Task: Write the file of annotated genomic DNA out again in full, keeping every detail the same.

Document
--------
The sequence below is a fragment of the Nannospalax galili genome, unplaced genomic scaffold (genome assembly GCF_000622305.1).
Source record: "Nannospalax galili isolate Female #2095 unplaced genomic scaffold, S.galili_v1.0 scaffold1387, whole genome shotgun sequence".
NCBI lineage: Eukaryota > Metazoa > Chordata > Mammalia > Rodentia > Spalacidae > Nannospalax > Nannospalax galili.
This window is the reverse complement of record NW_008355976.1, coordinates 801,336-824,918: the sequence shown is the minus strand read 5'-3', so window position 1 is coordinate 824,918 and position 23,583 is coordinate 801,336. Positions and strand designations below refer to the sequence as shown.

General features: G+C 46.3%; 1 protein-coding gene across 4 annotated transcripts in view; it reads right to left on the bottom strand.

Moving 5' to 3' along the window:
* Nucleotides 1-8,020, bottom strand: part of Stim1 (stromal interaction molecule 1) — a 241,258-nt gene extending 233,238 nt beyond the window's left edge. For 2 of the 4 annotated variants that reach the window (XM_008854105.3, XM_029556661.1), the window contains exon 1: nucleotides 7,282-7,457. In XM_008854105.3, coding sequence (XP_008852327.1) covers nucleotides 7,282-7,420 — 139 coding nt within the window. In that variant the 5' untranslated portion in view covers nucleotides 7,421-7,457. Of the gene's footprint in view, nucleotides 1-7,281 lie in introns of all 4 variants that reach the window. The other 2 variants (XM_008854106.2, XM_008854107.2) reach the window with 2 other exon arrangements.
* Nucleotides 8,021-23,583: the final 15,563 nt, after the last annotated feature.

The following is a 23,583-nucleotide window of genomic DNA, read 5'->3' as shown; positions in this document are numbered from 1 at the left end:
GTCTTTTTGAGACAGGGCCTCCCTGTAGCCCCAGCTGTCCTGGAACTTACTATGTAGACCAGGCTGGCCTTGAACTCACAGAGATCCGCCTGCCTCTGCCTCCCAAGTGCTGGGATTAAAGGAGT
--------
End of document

The sequence below is a fragment of the Nannospalax galili genome, unplaced genomic scaffold (genome assembly GCF_000622305.1).
Source record: "Nannospalax galili isolate Female #2095 unplaced genomic scaffold, S.galili_v1.0 scaffold1387, whole genome shotgun sequence".
NCBI lineage: Eukaryota > Metazoa > Chordata > Mammalia > Rodentia > Spalacidae > Nannospalax > Nannospalax galili.
This window is the reverse complement of record NW_008355976.1, coordinates 801,336-824,918: the sequence shown is the minus strand read 5'-3', so window position 1 is coordinate 824,918 and position 23,583 is coordinate 801,336. Positions and strand designations below refer to the sequence as shown.

General features: G+C 46.3%; 1 protein-coding gene across 4 annotated transcripts in view; it reads right to left on the bottom strand.

Moving 5' to 3' along the window:
* Nucleotides 1-8,020, bottom strand: part of Stim1 (stromal interaction molecule 1) — a 241,258-nt gene extending 233,238 nt beyond the window's left edge. For 2 of the 4 annotated variants that reach the window (XM_008854105.3, XM_029556661.1), the window contains exon 1: nucleotides 7,282-7,457. In XM_008854105.3, coding sequence (XP_008852327.1) covers nucleotides 7,282-7,420 — 139 coding nt within the window. In that variant the 5' untranslated portion in view covers nucleotides 7,421-7,457. Of the gene's footprint in view, nucleotides 1-7,281 lie in introns of all 4 variants that reach the window. The other 2 variants (XM_008854106.2, XM_008854107.2) reach the window with 2 other exon arrangements.
* Nucleotides 8,021-23,583: the final 15,563 nt, after the last annotated feature.

The following is a 23,583-nucleotide window of genomic DNA, read 5'->3' as shown; positions in this document are numbered from 1 at the left end:
GTCTTTTTGAGACAGGGCCTCCCTGTAGCCCCAGCTGTCCTGGAACTTACTATGTAGACCAGGCTGGCCTTGAACTCACAGAGATCCGCCTGCCTCTGCCTCCCAAGTGCTGGGATTAAAGGAGT